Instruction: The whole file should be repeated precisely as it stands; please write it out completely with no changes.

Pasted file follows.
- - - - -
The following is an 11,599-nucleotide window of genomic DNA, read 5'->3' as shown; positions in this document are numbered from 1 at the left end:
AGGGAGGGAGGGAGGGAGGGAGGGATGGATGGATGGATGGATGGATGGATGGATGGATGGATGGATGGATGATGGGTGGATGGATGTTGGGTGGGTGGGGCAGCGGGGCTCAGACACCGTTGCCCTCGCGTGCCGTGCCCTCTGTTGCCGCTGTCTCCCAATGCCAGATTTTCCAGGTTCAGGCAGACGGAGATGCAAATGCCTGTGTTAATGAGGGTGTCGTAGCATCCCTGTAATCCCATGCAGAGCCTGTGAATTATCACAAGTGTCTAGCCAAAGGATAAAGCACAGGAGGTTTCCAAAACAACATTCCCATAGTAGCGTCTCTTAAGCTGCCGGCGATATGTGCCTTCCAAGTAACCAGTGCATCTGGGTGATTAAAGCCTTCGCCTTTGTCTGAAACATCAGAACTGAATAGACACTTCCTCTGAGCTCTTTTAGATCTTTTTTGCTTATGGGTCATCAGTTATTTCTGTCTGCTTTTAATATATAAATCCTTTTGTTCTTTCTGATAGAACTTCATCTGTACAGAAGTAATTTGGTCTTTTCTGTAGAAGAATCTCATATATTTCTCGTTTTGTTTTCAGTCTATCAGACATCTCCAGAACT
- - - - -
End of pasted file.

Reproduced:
The following is an 11,599-nucleotide window of genomic DNA, read 5'->3' as shown; positions in this document are numbered from 1 at the left end:
AGGGAGGGAGGGAGGGAGGGAGGGATGGATGGATGGATGGATGGATGGATGGATGGATGGATGGATGGATGATGGGTGGATGGATGTTGGGTGGGTGGGGCAGCGGGGCTCAGACACCGTTGCCCTCGCGTGCCGTGCCCTCTGTTGCCGCTGTCTCCCAATGCCAGATTTTCCAGGTTCAGGCAGACGGAGATGCAAATGCCTGTGTTAATGAGGGTGTCGTAGCATCCCTGTAATCCCATGCAGAGCCTGTGAATTATCACAAGTGTCTAGCCAAAGGATAAAGCACAGGAGGTTTCCAAAACAACATTCCCATAGTAGCGTCTCTTAAGCTGCCGGCGATATGTGCCTTCCAAGTAACCAGTGCATCTGGGTGATTAAAGCCTTCGCCTTTGTCTGAAACATCAGAACTGAATAGACACTTCCTCTGAGCTCTTTTAGATCTTTTTTGCTTATGGGTCATCAGTTATTTCTGTCTGCTTTTAATATATAAATCCTTTTGTTCTTTCTGATAGAACTTCATCTGTACAGAAGTAATTTGGTCTTTTCTGTAGAAGAATCTCATATATTTCTCGTTTTGTTTTCAGTCTATCAGACATCTCCAGAACT